|Handbook Contents...||UMSL Govt. Docs...||UMSL Libraries...||UMSL Home...|
Registered nurses (R.N.'s) care for the sick and injured and help people stay well. They are typically concerned with the "whole person," providing for the physical, mental, and emotional needs of their patients. They observe, assess, and record symptoms, reactions, and progress; assist physicians during treatments and examinations; administer medications; and assist in convalescence and rehabilitation. R.N.'s also develop and manage nursing care plans; instruct patients and their families in proper care; and help individuals and groups take steps to improve or maintain their health. While State laws govern the tasks R.N.'s may perform, it is usually the work setting which determines their day-to-day job duties.
Hospital nurses form the largest group of nurses. Most are staff nurses, who provide bedside nursing care and carry out the medical regimen prescribed by physicians. They may also supervise licensed practical nurses and aides. Hospital nurses usually are assigned to one area such as surgery, maternity, pediatrics, emergency room, intensive care, or treatment of cancer patients or may rotate among departments.
Office nurses assist physicians in private practice, clinics, surgicenters, emergency medical centers, and health maintenance organizations (HMO's). They prepare patients for and assist with examinations, administer injections and medications, dress wounds and incisions, assist with minor surgery, and maintain records. Some also perform routine laboratory and office work.
Home health nurses provide periodic services, prescribed by a physician, to patients at home. They care for and instruct patients and their families. Home health nurses care for a broad range of patients, such as those recovering from illnesses and accidents, cancer, and child birth. They must be able to work independently.
Nursing home nurses manage nursing care for residents with conditions ranging from a fracture to Alzheimer's disease. Although they generally spend most of their time on administrative and supervisory tasks, R.N.'s also assess residents' medical condition, develop treatment plans, supervise licensed practical nurses and nursing aides, and perform difficult procedures such as starting intravenous fluids. They also work in specialty-care departments, such as long-term rehabilitation units for strokes and head-injuries.
Public health nurses work in government and private agencies and clinics, schools, retirement communities and other community settings. They instruct individuals, families, and other groups in health education, disease prevention, nutrition, and child care. They arrange for immunizations, blood pressure testing, and other health screening. These nurses also work with community leaders, teachers, parents, and physicians in community health education.
Occupational health or industrial nurses provide nursing care at worksites to employees, customers, and others with minor injuries and illnesses. They provide emergency care, prepare accident reports, and arrange for further care if necessary. They also offer health counseling, assist with health examinations and inoculations, and work on accident prevention programs.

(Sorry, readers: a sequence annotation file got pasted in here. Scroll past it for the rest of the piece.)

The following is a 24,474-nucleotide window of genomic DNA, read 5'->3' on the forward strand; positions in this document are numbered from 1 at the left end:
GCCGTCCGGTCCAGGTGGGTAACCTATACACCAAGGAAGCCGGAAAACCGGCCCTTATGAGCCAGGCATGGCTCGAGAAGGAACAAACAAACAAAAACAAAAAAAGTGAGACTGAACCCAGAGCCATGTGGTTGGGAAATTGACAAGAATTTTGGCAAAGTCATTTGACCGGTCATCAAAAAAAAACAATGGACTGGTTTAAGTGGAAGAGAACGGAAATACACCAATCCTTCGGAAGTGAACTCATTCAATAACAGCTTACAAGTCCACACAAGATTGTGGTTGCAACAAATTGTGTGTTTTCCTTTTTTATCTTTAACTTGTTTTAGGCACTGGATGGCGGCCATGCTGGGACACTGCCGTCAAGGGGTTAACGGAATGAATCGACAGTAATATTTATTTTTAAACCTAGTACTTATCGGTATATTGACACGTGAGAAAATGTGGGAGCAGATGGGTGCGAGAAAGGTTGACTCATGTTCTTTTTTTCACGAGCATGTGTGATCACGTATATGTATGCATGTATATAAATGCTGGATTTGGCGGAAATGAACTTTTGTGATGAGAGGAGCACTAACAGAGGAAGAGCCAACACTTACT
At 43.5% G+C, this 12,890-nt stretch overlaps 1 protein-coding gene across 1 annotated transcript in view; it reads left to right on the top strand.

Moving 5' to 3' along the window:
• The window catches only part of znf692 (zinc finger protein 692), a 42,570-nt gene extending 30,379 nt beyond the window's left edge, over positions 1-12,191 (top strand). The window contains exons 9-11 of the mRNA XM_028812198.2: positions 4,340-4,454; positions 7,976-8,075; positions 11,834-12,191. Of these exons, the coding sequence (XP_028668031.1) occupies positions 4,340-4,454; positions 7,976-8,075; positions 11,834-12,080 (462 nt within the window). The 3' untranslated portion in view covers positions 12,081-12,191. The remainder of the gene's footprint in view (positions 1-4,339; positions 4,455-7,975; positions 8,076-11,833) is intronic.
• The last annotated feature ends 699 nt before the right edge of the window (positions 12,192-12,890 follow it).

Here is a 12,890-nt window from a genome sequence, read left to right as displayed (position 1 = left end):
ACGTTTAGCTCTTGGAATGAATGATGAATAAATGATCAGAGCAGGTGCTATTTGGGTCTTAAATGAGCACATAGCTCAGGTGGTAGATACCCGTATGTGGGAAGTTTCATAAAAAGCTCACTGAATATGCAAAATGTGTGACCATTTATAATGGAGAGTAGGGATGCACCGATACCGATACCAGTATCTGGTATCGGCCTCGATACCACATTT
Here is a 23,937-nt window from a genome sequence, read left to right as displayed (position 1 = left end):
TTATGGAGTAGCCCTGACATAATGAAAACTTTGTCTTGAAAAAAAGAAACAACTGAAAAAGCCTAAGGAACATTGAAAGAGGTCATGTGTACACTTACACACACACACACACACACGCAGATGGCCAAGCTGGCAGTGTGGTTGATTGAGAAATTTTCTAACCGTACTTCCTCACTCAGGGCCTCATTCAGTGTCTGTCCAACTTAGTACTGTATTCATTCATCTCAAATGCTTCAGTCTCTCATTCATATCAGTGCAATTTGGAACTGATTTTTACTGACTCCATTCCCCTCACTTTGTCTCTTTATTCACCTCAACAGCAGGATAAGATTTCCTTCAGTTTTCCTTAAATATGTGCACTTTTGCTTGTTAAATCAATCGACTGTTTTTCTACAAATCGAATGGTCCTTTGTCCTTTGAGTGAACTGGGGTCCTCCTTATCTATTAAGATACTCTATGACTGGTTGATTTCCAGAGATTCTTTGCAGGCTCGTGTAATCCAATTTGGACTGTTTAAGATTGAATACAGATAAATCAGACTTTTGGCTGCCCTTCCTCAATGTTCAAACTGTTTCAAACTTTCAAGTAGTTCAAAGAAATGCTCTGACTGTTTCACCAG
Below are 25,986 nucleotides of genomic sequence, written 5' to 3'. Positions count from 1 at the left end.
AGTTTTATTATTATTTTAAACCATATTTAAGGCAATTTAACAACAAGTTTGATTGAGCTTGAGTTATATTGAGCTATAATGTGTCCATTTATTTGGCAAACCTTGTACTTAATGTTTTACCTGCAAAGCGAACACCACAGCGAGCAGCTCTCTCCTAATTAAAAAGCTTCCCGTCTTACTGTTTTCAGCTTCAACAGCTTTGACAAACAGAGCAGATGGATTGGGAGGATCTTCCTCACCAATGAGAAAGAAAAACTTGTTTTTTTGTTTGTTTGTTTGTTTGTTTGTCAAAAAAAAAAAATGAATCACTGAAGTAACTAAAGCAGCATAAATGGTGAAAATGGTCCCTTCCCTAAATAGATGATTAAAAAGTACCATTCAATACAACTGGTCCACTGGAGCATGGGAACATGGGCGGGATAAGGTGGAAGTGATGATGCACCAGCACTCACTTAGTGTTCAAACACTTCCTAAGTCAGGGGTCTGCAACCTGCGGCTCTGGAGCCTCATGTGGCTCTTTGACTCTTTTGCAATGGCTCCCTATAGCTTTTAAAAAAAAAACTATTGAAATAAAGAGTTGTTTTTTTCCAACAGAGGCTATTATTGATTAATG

Head nurses or nurse supervisors direct nursing activities. They plan work schedules and assign duties to nurses and aides, provide or arrange for training, and visit patients to observe nurses and to insure that care is proper. They may also insure that records are maintained and that equipment and supplies are ordered.
At the advanced level, nurse practitioners provide basic health care. They diagnose and treat common acute illnesses and injuries. Nurse practitioners can prescribe medications in some States. Other advanced practice nurses include clinical nurse specialists, nurse anesthetists, and certified nurse-midwives.
Most nurses work in well-lighted, comfortable medical facilities. Home health and public health nurses travel to patients' homes and to schools, community centers, and other sites. Nurses may spend considerable time walking and standing. They need emotional stability to cope with human suffering, emergencies, and other stresses. Because patients in hospitals and nursing homes require 24-hour care, nurses in these institutions may work nights, weekends, and holidays. They may also be on-call. Office, occupational health, and public health nurses are more likely to work regular business hours.
Nursing has its hazards, especially in hospitals, nursing homes, and clinics where nurses may care for individuals with infectious diseases such as hepatitis and AIDS. Nurses must observe rigid guidelines to guard against these and other dangers such as radiation, chemicals used for sterilization of instruments, and anesthetics. In addition, they face back injury when moving patients, shocks from electrical equipment, and hazards posed by compressed gases.